Cybersecurity was definitively in the spotlight for 2015.  From the server room to the board room and every hallway in between, everybody was talking about hacking, breaches, and vulnerabilities.  So what does all this chatter portend for 2016?  At Anitian, we have been thinking a lot about what is coming next year.  Here are Anitian’s top ten cybersecurity predictions for 2016.

cybersecurity predictions for 2016

Gaze into the future and see what 2016 has in store for cybersecurity

1. Fall Out

We all know this is coming, we just do not want to admit it.  The 2016 cybersecurity fall out will be painful.  It is when business leaders stand up and “that’s it, we have had enough of this nonsense, fix it or get out of here!”  What this means is that security practitioners, technology makers, and service providers will need to start showing some real, tangible value.  Slick marketing will no longer be enough.

Perhaps most jarring fall out of all, is the unceremonious termination of CISOs who cannot protect their businesses.  The board rooms are fed up with talk, they want action.

2. Slow Steady March Toward Security Analytics

The era of the “best of breed” point product is over.  The trend of unification which began with NGFW/UTM will continue unabated as the market marches toward unified Security Analytics platforms.

In 2016, we will see the first truly unified analytics platforms start to emerge.  Palo Alto and Sophos have already released endpoint products that integrate with their NGFWs.  Others will follow.

Cisco is intensely focused on building their “detect anywhere, defend everywhere” solutions. Raytheon, Blue Coat, IBM, RSA, and others are also in this game.  However, there is a darkhorse candidate here, who could really shake up the cybersecurity industry, again.

3. Symantec Awakens

The past few years have not been kind to Symantec. The most consistent thing Symantec has produced in the past three years is groans of disapproval from analysts, investors, customers, and employees.

We are done groaning.  Symantec will roar back to life in 2016. Symantec has a zillion dollars in cash and ample energy. We predict there will be a flurry of acqusution activity at Symantec with a whole new strategic vision.

If Symantec buys a SIEM company (like Spunk or ArcSight) look for it to go after a NGFW as well.  Juniper is absolutely ripe for the picking right now.  Symantec wants to be a player again, not just an antivirus renewal processing company.  We implore Symantec management to go big, go loud, go wild, and go all the way.  Your time is now. Either seize this moment, or go the way of CA.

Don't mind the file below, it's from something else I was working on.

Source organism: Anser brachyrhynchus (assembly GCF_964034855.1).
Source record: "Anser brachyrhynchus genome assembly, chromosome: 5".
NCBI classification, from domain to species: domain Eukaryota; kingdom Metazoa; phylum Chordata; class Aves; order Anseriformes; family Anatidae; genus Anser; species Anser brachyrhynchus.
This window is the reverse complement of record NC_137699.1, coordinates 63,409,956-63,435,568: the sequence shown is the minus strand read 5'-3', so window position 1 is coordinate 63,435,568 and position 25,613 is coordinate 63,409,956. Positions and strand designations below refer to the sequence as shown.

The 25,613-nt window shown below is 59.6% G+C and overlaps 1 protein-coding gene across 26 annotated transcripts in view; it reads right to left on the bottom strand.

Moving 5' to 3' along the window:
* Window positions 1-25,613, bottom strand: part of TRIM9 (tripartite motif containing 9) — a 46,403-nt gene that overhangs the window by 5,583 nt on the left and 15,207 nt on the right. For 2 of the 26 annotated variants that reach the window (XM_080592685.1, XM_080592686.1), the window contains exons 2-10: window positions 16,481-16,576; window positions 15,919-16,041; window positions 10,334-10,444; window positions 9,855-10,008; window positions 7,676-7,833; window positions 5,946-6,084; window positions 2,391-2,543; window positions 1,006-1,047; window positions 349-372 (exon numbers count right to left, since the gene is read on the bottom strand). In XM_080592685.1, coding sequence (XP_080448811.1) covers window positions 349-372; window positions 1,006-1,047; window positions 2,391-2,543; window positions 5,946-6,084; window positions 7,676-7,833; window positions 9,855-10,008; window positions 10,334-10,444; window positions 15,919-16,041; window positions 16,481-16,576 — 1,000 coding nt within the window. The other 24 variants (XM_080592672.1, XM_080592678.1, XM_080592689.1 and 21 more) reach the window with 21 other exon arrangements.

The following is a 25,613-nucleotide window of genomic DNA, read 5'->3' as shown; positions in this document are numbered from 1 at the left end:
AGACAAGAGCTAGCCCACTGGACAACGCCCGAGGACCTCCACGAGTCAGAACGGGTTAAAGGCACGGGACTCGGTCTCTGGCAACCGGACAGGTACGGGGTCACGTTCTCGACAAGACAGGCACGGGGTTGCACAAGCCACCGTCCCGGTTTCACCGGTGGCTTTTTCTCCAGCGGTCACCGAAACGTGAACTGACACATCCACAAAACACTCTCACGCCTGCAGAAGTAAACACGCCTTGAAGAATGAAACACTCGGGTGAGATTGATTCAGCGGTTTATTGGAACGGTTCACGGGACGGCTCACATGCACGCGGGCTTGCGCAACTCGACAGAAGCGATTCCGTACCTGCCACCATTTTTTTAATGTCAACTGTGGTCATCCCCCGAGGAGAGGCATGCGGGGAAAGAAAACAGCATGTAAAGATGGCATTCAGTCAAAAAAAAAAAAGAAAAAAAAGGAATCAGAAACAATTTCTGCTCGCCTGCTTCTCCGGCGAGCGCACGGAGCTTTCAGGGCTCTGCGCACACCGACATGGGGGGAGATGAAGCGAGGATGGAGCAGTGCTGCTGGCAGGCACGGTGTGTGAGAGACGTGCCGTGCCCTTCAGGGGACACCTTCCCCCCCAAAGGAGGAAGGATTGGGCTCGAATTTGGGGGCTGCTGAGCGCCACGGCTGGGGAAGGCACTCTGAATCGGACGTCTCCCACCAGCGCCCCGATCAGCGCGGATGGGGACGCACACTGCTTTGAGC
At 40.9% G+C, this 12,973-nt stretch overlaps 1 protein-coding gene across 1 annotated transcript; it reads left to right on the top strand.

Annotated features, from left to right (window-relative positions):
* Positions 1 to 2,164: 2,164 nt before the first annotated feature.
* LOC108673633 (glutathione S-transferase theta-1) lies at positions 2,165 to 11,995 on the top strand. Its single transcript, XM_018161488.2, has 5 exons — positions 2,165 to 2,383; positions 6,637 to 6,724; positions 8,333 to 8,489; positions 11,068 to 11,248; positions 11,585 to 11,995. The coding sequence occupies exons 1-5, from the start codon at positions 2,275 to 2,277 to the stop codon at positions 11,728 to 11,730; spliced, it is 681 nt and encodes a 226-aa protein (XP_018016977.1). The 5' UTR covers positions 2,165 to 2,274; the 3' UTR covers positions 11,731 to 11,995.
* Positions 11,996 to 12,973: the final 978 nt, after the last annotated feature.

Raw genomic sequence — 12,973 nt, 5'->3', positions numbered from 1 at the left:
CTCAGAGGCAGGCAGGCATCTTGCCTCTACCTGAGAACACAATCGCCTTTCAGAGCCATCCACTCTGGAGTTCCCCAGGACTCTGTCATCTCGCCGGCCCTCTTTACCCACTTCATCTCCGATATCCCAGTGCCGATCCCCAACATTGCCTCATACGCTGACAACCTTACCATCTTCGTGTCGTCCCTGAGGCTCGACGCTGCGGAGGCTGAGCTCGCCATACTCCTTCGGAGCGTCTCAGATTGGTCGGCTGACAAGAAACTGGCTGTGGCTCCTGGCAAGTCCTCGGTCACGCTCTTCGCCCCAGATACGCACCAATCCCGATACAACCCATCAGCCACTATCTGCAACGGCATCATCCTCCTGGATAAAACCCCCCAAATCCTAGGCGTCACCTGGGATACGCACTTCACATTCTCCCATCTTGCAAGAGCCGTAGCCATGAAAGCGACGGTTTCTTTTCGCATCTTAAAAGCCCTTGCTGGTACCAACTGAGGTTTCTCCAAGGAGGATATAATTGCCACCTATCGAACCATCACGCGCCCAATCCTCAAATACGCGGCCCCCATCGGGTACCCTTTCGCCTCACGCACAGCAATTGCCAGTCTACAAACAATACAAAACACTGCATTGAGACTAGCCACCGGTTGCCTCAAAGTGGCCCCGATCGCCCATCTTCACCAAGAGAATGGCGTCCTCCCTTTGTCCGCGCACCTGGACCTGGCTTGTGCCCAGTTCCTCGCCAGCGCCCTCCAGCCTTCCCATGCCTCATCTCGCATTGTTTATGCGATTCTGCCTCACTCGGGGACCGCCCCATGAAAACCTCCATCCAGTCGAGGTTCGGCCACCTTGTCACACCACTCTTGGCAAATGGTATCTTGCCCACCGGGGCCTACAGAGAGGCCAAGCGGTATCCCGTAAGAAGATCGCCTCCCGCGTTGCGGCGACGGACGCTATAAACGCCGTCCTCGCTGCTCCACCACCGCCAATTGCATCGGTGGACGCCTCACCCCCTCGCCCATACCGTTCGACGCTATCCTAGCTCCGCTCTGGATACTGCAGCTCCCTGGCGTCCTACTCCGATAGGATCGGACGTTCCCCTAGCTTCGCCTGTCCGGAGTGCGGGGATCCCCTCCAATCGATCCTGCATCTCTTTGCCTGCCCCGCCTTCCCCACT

4. CyberSecurity Insurance Fights Breach Fatigue

Breach fatigue is setting in with many executives.  With each passing breach, leaders become desensitized the threats and dismissive of their cybersecurity operations.  Cybersecurity liability insurance is set to take off in 2016 as a tonic to executives cyber-fatigue.

While insurance seems like a quick solution to the vexing problems of information security, insurers are getting wise to this. Not only are they increasing their premiums due to the massive payouts they see in the news, they are also spicing up their policies with specific language that requires the insured to maintain certain security controls and certification.

5. AWS Dominates

We are biased on this prediction. Having worked with the AWS teams on the PCI compliance workbook and our forthcoming HIPAA workbook, we have unique insights into AWSs operations.  That much said, we are impressed at how AWS is not only leading the way in cloud hosting, but also cloud security.  Many of AWSs new features are specifically targeted at improving security, such as their key management and hosted Active Directory.  While Anitian is not privy to any secret plans, we predict AWS will not only continue to dominate the cloud hosting market, but continue adding security capabilities increasing the value of their platform.

If you want secure hosting in 2016, AWS really is the only place to go. Azure, RackSpace, Firehost and all the others are largely avoiding security, or trying to side-step around it with very narrow compliance coverage.